Dragons star Jess Sergis has detailed the life and employment changing impact that COVID-19 biosecurity protocols have had ahead of the NRLW season.
The 2019 Golden Boot winner, voted the best representative player in the world last season, was forced to move out of the Wollongong home she shares with partner, and Dragons NRL player, Zac Lomax in May.
Sergis and the Dragons will open an NRLW season like no other when they take on the Roosters at 11.30am on Saturday at GIO Stadium.
That match will be followed by the Broncos v Warriors clash at 3pm. Both matches will be played prior to the men's elimination final between Canberra and Cronulla.
Sergis, a childcare worker, was considered in the "high risk" category by the NRL ahead of the resumption of the men's competition as Lomax committed to bubble requirements.
The 23-year-old moved back to Sydney with her parents and has since quit her job for the duration of the NRLW and State of Origin in November as protocols remain in place.
"It's been big for me but I also didn't realise how much I missed being back home so I'm trying to take that positive out of it," Sergis told NRL.com.
"We weren't allowed to be in the same household and that's been really difficult for the both of us, it's been nearly five months where we haven't really been able to see each other.
"I think some girls are starting to be impacted and are struggling that we're in these bubbles with their families – partners, brothers and sisters – are all included in it too.
"There are so many protocols the girls have to adhere by, and the coaching staff as well. People have had to quit their jobs, put other people off work or do what they can to be available.
"Every girl is in the same situation where they have to monitor their family member's moves, whereas the boys, their partners can do all that. It's a lot easier for them to manage."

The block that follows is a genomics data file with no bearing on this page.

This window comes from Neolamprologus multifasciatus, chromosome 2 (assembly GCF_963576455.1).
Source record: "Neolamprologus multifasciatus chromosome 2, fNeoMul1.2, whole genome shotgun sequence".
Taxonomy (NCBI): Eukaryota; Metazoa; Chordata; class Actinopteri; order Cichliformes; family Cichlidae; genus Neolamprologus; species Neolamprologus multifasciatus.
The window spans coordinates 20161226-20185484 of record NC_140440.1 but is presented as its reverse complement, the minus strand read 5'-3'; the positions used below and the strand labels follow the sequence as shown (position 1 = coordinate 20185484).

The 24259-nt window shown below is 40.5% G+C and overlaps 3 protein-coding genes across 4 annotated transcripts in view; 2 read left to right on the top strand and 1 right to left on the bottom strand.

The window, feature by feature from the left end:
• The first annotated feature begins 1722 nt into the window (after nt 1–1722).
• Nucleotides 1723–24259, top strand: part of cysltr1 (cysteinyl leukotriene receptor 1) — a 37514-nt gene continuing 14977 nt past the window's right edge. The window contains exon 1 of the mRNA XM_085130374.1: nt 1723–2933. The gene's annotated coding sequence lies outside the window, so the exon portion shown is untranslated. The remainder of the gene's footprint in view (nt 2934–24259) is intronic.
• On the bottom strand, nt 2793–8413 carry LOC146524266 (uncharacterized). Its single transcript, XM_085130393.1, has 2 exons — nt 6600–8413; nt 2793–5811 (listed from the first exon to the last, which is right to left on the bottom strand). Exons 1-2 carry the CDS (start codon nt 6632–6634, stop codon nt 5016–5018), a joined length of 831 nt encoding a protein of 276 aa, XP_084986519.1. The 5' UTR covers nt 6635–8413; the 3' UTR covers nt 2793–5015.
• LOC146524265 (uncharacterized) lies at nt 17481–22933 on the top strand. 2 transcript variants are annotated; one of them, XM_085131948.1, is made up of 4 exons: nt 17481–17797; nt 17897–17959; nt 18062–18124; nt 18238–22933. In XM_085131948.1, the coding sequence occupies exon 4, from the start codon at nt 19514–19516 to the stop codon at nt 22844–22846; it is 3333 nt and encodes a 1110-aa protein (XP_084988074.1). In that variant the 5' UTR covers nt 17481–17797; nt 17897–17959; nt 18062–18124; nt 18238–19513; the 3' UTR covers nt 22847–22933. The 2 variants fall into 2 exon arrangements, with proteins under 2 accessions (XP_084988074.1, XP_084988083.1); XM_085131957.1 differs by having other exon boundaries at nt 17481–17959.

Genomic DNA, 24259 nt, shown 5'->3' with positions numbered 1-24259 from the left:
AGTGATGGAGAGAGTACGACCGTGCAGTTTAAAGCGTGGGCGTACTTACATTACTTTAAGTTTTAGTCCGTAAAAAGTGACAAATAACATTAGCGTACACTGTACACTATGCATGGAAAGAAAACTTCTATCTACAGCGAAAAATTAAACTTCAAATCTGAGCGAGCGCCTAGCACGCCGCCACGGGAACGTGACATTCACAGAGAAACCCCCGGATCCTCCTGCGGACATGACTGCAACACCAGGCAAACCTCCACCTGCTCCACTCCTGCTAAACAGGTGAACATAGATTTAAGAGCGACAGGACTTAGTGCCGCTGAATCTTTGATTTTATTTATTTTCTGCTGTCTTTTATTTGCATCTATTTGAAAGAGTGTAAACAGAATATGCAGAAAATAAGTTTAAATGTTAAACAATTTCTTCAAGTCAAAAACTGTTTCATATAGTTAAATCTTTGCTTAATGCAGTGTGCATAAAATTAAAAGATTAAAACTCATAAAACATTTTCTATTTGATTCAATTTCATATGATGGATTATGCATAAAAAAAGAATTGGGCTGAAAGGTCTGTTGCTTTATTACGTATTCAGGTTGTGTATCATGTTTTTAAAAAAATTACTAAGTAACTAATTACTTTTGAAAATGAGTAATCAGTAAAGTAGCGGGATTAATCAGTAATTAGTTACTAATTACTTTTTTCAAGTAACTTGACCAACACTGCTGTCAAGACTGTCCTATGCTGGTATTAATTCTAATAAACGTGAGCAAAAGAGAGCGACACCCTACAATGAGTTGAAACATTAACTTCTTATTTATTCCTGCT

To make matters more difficult, the Dragons have been unable to train as a full squad ahead of the competition starting on October 3 after delays with several players receiving screening approvals.
Last year's runners-up have been doing enough to get by with those who have received the green light with the hope remaining squad members can join the women's bubble this week.
"It certainly hasn't been normal but we adjust to how many players we've got," Sergis said.
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"We're working on skills – passing, kicking and if we have to we'll throw a staff member in to make up the numbers.
"A lot of us have still been playing footy at club level so are match-ready.
"It's more about finding that quick freshen up around about how to bond and play as a team."
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Sergis will remain a vital key to the side's premiership chances after a stellar 2019 season that included the Dally M medal for female player of the year.
"Last year was mind-blowing, I had a goal to just stay injury-free and play consistent football, I didn't think it would pan out the way it did," she said.
"I just want the same thing this season, to play consistent football."